AHP-OS Update Version 2017-08-31

The latest update of AHP-OS comprises of some minor changes to make the program flow easier to understand for participants w/o background in AHP.

  • The group session input screen does no longer show the headline to login or register, as for participants there is no need to be registered.
  • The text introduction was shortened to two and a half line of text.
  • Menu buttons intended to be clicked are highlighted.

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Sensitivity Analysis in AHP

Sensitivity analysis is a fundamental concept in the effective use and implementation of quantitative decision models, whose purpose is to assess the stability of an optimal solution under changes in the parameters. (Dantzig)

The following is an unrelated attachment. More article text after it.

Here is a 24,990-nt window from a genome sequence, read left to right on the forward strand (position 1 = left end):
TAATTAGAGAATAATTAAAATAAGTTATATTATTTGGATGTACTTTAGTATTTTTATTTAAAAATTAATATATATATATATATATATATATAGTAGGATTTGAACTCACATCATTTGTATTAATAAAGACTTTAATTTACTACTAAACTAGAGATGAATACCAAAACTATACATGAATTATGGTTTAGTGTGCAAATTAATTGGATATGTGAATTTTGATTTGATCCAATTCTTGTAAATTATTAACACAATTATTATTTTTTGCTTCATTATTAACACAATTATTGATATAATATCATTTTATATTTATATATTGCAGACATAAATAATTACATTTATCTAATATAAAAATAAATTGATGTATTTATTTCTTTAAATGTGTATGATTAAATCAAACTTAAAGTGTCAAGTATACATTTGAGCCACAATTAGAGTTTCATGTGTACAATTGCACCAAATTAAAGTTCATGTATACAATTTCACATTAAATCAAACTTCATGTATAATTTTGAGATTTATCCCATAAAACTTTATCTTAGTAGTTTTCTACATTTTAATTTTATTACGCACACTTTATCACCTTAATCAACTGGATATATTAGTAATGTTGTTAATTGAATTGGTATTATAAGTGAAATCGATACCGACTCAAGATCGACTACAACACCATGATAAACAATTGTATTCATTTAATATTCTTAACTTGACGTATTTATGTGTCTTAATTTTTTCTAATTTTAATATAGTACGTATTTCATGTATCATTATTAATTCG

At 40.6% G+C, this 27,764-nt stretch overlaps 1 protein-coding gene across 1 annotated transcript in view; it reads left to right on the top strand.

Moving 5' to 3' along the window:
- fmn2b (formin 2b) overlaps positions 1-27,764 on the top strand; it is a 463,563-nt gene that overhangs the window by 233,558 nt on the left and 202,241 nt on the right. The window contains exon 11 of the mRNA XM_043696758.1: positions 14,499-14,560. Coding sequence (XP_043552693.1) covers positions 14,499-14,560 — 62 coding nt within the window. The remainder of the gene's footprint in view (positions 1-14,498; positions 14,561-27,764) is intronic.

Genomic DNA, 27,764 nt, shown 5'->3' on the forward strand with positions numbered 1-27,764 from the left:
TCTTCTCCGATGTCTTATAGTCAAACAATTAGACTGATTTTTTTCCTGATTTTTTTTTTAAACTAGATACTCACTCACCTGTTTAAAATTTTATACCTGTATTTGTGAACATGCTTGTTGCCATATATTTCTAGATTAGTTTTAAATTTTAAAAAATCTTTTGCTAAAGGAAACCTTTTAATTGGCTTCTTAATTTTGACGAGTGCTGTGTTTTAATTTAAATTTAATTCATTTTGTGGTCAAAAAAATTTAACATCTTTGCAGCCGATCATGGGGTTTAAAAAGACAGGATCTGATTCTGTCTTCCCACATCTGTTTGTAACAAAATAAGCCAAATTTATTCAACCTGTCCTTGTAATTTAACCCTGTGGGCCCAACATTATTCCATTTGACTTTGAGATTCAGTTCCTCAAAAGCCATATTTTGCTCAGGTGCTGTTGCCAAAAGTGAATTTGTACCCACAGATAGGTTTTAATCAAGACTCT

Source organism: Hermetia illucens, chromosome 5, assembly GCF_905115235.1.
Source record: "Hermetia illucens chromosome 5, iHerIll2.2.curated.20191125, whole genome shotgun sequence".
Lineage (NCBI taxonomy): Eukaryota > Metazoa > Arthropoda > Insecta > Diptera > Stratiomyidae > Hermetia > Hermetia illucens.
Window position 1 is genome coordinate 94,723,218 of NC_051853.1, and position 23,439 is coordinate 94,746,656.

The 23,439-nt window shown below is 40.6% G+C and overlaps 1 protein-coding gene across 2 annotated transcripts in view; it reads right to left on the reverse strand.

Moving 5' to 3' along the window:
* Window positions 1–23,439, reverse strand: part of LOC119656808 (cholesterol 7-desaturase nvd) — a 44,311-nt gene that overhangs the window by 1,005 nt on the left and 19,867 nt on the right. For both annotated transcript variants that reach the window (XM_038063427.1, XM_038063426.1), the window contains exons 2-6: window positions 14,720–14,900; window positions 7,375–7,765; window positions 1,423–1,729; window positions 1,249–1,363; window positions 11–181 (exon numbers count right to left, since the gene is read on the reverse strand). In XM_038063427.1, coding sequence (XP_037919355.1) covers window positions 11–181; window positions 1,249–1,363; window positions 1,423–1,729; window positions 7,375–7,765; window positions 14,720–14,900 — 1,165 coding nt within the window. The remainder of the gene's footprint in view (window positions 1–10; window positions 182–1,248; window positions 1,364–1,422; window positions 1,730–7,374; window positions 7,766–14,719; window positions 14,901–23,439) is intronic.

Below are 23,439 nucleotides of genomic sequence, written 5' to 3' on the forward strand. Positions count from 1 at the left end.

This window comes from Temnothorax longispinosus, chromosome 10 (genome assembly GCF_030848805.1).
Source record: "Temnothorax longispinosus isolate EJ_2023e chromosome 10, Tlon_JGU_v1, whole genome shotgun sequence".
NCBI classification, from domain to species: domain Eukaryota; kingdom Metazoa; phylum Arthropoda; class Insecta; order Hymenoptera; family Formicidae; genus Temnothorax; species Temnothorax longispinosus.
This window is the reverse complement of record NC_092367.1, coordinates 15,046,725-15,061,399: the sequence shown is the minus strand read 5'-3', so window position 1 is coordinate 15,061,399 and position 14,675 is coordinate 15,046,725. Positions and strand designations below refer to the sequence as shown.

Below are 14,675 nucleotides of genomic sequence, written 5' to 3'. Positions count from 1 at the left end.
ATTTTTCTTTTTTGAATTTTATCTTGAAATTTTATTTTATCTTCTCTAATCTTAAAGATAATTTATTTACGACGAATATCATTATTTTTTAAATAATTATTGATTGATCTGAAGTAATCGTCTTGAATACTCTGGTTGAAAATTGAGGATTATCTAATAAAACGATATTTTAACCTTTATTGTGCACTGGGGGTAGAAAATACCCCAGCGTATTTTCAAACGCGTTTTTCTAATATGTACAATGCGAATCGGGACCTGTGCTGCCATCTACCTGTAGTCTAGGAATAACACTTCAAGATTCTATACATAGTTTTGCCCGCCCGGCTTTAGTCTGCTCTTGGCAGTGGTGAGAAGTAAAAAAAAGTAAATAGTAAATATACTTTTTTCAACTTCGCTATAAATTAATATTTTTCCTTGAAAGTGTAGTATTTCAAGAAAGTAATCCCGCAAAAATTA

Weighted sum model (Alternative Evaluation)

In AHP the preference Pi of alternative Ai is calculated using the following formula (weighted sum model):
(1)with  Wj the weight of criterion Cj, and aij the performance measure of alternative Ai with respect to criterion Cj. Performance values  are normalized.
(2)

Example


Table 1

Sensitivity analysis will answer two questions:

  • Which is the most critical criterion, and
  • Which is the most critical performance measure,

changing the ranking between two alternatives?

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Weight Uncertainties in AHP-OS

It is now possible, to analyse the weight uncertainties in your AHP-OS projects. When you view the results (View Result from the Project Administration Menu), you see the drop-down list for different AHP scales and a tick box var is shown.

Tick var and click on Refresh. All priority vectors of your project will display the weight uncertainties with (+) and (-).

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Why the AHP Balanced Scale is not balanced